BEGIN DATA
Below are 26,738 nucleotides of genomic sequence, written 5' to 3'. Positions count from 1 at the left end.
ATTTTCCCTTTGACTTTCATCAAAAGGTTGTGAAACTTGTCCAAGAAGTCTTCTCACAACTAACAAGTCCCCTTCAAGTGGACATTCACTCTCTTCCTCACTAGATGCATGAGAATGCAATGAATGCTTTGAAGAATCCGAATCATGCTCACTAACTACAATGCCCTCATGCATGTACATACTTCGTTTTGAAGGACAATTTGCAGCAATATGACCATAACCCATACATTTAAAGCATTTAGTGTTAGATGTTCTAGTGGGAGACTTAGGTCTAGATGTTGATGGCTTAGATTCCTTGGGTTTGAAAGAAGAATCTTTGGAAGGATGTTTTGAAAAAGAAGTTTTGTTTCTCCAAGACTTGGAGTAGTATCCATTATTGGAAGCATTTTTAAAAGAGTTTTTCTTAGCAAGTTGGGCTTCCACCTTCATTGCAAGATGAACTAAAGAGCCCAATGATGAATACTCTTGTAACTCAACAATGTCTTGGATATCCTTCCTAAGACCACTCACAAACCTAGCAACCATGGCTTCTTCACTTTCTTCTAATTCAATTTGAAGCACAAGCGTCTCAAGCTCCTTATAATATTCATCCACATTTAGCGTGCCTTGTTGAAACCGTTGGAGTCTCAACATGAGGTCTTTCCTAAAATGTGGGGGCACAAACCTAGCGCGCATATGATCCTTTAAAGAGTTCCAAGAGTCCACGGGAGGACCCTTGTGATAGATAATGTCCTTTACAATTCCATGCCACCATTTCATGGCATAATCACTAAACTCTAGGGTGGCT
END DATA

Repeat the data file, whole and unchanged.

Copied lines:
Below are 26,738 nucleotides of genomic sequence, written 5' to 3'. Positions count from 1 at the left end.
ATTTTCCCTTTGACTTTCATCAAAAGGTTGTGAAACTTGTCCAAGAAGTCTTCTCACAACTAACAAGTCCCCTTCAAGTGGACATTCACTCTCTTCCTCACTAGATGCATGAGAATGCAATGAATGCTTTGAAGAATCCGAATCATGCTCACTAACTACAATGCCCTCATGCATGTACATACTTCGTTTTGAAGGACAATTTGCAGCAATATGACCATAACCCATACATTTAAAGCATTTAGTGTTAGATGTTCTAGTGGGAGACTTAGGTCTAGATGTTGATGGCTTAGATTCCTTGGGTTTGAAAGAAGAATCTTTGGAAGGATGTTTTGAAAAAGAAGTTTTGTTTCTCCAAGACTTGGAGTAGTATCCATTATTGGAAGCATTTTTAAAAGAGTTTTTCTTAGCAAGTTGGGCTTCCACCTTCATTGCAAGATGAACTAAAGAGCCCAATGATGAATACTCTTGTAACTCAACAATGTCTTGGATATCCTTCCTAAGACCACTCACAAACCTAGCAACCATGGCTTCTTCACTTTCTTCTAATTCAATTTGAAGCACAAGCGTCTCAAGCTCCTTATAATATTCATCCACATTTAGCGTGCCTTGTTGAAACCGTTGGAGTCTCAACATGAGGTCTTTCCTAAAATGTGGGGGCACAAACCTAGCGCGCATATGATCCTTTAAAGAGTTCCAAGAGTCCACGGGAGGACCCTTGTGATAGATAATGTCCTTTACAATTCCATGCCACCATTTCATGGCATAATCACTAAACTCTAGGGTGGCT